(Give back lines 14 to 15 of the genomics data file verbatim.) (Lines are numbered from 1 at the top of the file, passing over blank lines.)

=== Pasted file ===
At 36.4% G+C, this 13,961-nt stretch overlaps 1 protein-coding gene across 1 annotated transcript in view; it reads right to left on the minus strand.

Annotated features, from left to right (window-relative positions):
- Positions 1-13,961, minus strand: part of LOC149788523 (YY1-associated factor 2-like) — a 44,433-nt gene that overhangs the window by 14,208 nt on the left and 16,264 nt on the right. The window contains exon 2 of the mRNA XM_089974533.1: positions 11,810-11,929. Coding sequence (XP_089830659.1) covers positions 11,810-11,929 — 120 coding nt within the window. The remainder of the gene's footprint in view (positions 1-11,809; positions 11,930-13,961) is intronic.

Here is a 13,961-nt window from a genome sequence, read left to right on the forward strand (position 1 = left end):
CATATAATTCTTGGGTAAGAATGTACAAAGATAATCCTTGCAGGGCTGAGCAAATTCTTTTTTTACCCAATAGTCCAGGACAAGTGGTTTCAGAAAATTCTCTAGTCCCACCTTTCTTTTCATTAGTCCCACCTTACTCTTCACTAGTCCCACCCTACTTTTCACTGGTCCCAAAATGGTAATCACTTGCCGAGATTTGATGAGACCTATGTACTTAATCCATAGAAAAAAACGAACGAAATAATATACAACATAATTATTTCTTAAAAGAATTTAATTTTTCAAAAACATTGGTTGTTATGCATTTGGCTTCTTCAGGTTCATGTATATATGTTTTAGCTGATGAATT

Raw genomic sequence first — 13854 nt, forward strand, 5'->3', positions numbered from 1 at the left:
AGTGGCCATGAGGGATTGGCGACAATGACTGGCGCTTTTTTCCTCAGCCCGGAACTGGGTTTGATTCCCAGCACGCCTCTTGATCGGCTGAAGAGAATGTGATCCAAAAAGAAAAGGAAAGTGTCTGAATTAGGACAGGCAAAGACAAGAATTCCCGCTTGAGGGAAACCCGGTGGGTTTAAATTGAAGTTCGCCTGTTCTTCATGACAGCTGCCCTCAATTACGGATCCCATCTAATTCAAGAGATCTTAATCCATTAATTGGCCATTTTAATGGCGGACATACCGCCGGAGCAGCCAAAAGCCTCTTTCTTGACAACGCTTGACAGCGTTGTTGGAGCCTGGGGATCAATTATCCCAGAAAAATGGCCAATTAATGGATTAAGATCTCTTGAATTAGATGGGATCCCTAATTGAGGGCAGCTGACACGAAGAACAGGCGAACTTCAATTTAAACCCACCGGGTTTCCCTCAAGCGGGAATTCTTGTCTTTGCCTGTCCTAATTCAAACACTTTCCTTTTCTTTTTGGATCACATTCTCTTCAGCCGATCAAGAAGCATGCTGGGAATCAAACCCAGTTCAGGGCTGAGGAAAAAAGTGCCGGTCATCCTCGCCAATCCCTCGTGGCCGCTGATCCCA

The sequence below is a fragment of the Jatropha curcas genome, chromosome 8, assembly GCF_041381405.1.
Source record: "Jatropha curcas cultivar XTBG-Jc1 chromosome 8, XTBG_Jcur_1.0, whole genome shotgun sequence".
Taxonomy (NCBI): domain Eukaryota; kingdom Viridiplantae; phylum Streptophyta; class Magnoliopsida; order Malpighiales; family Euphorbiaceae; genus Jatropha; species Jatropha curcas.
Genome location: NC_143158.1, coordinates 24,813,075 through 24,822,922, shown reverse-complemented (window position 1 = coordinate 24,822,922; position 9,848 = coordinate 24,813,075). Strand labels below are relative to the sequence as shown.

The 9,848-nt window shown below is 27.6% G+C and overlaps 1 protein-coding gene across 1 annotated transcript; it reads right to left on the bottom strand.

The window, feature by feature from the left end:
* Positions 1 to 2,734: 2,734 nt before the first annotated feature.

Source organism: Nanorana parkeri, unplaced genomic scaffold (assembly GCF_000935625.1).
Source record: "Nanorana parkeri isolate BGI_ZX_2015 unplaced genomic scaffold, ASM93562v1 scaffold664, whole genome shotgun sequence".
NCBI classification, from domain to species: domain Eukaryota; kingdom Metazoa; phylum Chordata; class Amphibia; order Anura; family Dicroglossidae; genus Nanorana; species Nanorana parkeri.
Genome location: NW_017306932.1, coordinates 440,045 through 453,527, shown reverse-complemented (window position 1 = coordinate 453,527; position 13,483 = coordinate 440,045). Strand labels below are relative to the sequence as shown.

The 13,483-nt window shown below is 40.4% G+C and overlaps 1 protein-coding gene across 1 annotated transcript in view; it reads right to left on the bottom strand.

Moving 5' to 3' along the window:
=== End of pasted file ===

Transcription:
* Positions 1 to 2,734: 2,734 nt before the first annotated feature.

Source organism: Nanorana parkeri, unplaced genomic scaffold (assembly GCF_000935625.1).